An important mystery about a protein that plays a key role in Lou Gehrig’s disease – a progressive, fatal neurodegenerative disorder that strikes without warning – may have already been solved by Chemists from UCLA and the University of Florence in Italy.
The said protein — copper-zinc superoxide dismutase – was only implicated to ALS in 1993.
Lou Gehrig’s disease is a form of ALS (amyotrophic lateral sclerosis).
Copper-zinc superoxide dismutase, which was discovered in the 1960s, is an antioxidant enzyme that protects cells from free radicals, unstable atoms or molecules that can cause cell damage. The link with ALS came when researchers sequenced the genes of people who have the inherited form of ALS and found that some of them have mutations in the gene that codes for this enzyme. While the inherited form represents only a fraction of all ALS cases, this marked the first time there was any indication of a cause for any form of ALS.
According to Joan Selverstone Valentine, UCLA professor of chemistry and biochemistry and a member of UCLA’s molecular biologylinks Institute who has been studying this particular protein since the 1970s:
“Some of the mutant proteins are very different from the normal protein, but others are virtually identical to the normal protein — yet they all cause the disease. That was the real mystery. You wrack your brain: What is similar among all these proteins” They seem so different. How can they all cause the same disease””.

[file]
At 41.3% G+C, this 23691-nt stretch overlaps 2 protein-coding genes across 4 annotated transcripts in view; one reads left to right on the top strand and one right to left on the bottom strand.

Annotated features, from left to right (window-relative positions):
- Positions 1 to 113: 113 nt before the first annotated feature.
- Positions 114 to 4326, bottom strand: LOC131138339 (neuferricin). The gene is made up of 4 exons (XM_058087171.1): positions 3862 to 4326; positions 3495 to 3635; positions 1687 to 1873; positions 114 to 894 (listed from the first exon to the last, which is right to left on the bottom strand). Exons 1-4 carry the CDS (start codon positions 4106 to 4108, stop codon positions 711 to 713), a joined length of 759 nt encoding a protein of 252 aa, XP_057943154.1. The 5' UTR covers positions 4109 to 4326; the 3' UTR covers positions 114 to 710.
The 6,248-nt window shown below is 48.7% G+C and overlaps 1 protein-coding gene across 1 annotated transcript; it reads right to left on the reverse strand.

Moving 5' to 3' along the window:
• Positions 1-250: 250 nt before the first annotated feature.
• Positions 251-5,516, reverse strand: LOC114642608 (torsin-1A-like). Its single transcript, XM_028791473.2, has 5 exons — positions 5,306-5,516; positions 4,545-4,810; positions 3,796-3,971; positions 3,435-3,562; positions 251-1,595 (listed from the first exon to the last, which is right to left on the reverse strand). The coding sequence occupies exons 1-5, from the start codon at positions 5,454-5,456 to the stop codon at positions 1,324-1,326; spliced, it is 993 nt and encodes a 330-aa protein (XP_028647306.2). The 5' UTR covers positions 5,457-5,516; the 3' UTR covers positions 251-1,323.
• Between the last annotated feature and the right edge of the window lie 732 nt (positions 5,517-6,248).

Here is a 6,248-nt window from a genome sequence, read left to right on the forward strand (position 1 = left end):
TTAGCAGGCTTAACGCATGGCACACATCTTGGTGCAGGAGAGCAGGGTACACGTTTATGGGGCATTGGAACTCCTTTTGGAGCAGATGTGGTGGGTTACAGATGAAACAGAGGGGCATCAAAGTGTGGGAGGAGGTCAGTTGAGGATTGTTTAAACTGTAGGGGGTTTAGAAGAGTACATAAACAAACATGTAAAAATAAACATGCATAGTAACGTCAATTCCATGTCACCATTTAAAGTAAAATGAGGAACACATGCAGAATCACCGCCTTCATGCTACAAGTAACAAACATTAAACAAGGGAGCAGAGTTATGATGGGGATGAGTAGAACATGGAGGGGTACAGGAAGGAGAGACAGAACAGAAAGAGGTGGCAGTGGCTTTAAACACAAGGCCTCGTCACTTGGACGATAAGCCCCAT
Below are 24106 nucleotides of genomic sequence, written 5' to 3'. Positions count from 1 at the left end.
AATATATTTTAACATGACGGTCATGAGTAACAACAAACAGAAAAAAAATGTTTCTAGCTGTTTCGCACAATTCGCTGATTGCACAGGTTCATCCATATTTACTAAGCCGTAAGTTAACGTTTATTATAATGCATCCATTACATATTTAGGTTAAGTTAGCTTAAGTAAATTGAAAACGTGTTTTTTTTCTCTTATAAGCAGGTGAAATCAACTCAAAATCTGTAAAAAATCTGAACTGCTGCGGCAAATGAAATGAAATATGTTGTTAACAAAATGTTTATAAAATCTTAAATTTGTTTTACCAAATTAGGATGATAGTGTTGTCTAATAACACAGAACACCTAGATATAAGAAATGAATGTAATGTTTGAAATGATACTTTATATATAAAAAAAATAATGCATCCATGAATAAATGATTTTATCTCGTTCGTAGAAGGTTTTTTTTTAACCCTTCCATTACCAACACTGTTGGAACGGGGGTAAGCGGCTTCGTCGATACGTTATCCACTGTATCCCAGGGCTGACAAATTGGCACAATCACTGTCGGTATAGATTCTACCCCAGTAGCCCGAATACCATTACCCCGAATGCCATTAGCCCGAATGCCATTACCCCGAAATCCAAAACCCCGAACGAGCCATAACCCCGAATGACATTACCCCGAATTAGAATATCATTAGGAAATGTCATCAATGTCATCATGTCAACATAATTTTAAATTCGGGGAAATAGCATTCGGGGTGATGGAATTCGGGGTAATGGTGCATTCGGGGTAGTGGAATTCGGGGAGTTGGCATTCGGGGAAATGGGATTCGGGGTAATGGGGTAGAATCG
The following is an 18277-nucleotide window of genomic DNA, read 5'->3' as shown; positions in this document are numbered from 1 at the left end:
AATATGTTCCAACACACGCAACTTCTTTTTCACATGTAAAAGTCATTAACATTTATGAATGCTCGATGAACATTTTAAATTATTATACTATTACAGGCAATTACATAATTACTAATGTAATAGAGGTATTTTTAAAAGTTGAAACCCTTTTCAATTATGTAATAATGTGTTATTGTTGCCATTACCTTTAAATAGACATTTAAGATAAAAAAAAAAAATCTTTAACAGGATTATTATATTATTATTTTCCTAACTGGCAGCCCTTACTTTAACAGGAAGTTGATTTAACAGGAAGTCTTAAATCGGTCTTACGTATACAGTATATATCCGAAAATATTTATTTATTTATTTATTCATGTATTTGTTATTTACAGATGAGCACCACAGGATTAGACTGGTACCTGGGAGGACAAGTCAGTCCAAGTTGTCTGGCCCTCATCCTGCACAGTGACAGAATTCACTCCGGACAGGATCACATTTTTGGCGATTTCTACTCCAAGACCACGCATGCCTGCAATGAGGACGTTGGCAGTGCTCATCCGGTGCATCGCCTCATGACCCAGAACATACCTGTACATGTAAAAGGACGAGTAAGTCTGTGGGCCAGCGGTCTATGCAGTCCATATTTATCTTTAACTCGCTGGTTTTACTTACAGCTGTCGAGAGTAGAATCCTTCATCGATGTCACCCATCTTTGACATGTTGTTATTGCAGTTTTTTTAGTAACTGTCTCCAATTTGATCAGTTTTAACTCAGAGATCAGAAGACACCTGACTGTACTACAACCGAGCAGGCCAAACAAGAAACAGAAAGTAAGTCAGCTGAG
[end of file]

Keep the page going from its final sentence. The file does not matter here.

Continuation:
Valentine’s laboratory has made more than two dozen mutant, ALS-causing enzymes (since copper-zinc superoxide dismutase have been linked to ALS) to try to understand their properties and what makes them toxic.
Together with colleagues from the University of Florence, Valentine’s team think they know what makes the protein toxic: because it may not be there at all. These hypotheses have been backed by research findings reported in an article appearing in the July 3 print edition of the Proceedings of the National Academy of Sciences (currently online).
Valentine further explained:
“If we keep the metals entirely out of the protein, we can explain the toxicity, since even the normal protein forms aggregate at physiological conditions when the metals are gone.
It was such a puzzle, but this hypothesis can solve it. If scientists can figure out why ALS patients lack the copper and zinc, that would be a major advance that could lead to treatment.
This research is the result of a long, successful international collaboration between UCLA and the University of Florence. Our colleagues in Italy are exceptional scientists.”